GANESANS at CL.UH.EDU
Tue Mar 24 11:58:23 EST 1998
About 12-14 years ago, I was thrilled at just seeing Tamil wordprocessing.
George Hart developed the first Tamil font for an Apple machine,
I think. Then the TEX and LATEX, hard to use in my opinion.
Then different people started developing tamil fonts. Dr. Vijay
from Toronto and Dr. Kuppu at John Hopkins univ., Many others
also developed elegant fonts. Then an explosion of web Tamil
material, magazines, etc., Important is the tamil net organized
by Muthu, Bala Pilai from Sigapore/Malaysia. I gather that
about 50,000 people exchange e-mail in Tamil via
Murasu Anjal scheme.
Many font developers insisted their keyboard mapping is the best.
Usually, they followed tamil typewriter keyboard or roman transliteration
keyboard or a variant/mixture of these two.
For the last 30 months, I have been using a user-friendly software
from S. Periyasamy in a PC.
It bypasses the need to input according to the font developer's
keyboard mapping. I type in what is convenient for me. The software
converts the input and stores in a font-neutral format. Then we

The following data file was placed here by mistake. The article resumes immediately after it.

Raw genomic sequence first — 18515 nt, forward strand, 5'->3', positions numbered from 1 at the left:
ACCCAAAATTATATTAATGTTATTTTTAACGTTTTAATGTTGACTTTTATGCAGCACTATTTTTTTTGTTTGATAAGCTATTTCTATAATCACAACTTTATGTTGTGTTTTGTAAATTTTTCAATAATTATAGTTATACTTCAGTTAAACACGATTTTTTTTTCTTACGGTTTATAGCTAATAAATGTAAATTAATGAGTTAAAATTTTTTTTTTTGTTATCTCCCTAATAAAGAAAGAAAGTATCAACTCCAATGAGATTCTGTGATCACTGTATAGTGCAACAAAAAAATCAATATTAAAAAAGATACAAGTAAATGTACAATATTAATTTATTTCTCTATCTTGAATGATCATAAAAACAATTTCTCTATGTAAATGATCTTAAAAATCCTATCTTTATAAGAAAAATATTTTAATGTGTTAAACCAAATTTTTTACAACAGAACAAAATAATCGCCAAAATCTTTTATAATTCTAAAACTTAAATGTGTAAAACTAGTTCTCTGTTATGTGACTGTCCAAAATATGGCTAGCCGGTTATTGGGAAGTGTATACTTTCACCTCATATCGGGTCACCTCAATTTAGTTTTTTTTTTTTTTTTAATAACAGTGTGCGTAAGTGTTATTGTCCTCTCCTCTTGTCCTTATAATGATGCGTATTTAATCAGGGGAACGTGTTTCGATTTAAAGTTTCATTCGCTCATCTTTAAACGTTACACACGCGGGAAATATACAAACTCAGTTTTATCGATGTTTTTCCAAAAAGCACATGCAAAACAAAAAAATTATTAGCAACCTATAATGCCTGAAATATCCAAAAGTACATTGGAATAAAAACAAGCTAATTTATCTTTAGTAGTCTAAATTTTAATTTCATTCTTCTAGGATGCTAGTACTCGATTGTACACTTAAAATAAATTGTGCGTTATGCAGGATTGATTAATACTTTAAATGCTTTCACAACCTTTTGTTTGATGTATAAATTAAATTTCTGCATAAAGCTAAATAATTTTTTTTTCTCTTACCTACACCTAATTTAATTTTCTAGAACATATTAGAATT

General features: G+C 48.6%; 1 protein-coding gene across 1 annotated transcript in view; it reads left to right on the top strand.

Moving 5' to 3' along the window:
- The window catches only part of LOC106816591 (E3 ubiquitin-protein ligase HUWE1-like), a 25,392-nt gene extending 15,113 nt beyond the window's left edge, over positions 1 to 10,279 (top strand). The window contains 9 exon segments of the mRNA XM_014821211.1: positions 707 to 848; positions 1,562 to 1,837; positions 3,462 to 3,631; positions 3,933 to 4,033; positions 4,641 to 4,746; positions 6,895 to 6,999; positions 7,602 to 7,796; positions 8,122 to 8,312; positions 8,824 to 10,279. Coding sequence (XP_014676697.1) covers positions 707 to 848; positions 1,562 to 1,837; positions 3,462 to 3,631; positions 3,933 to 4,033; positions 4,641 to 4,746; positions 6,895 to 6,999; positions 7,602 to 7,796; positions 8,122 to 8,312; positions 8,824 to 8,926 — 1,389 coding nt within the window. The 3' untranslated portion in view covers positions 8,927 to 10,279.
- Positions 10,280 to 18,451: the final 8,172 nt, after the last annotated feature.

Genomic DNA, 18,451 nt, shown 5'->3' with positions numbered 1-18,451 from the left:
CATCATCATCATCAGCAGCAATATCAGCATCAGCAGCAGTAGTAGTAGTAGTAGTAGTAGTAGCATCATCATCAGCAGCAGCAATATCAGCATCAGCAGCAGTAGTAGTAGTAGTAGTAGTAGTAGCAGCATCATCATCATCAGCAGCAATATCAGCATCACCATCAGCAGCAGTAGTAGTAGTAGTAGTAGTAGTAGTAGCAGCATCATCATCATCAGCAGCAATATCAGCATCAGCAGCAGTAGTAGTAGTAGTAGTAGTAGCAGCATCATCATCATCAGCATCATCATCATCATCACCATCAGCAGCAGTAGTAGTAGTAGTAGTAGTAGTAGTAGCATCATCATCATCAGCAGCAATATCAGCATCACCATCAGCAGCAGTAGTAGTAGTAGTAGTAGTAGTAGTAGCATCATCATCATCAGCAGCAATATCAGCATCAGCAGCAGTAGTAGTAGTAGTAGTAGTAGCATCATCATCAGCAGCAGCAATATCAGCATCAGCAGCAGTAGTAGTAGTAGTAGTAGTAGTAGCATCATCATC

can go to any font, or even a mixture of fonts developed by
For example, take the Koeln university Tamil file which uses roman
transliteration and no diacretical marks for 12 tamil vowels
and 18 tamil characters. This can easily be converted into a
Word file displaying Madras university roman transliteration font
with diacretical marks or tamil script font developed by anybody.
This software makes the font translations a joy. Going from
tamil script to roman transliteration with diacreticals
to roman transcription without diacreticals. In any direction
or any combination! Parts of english text and grantha characters also
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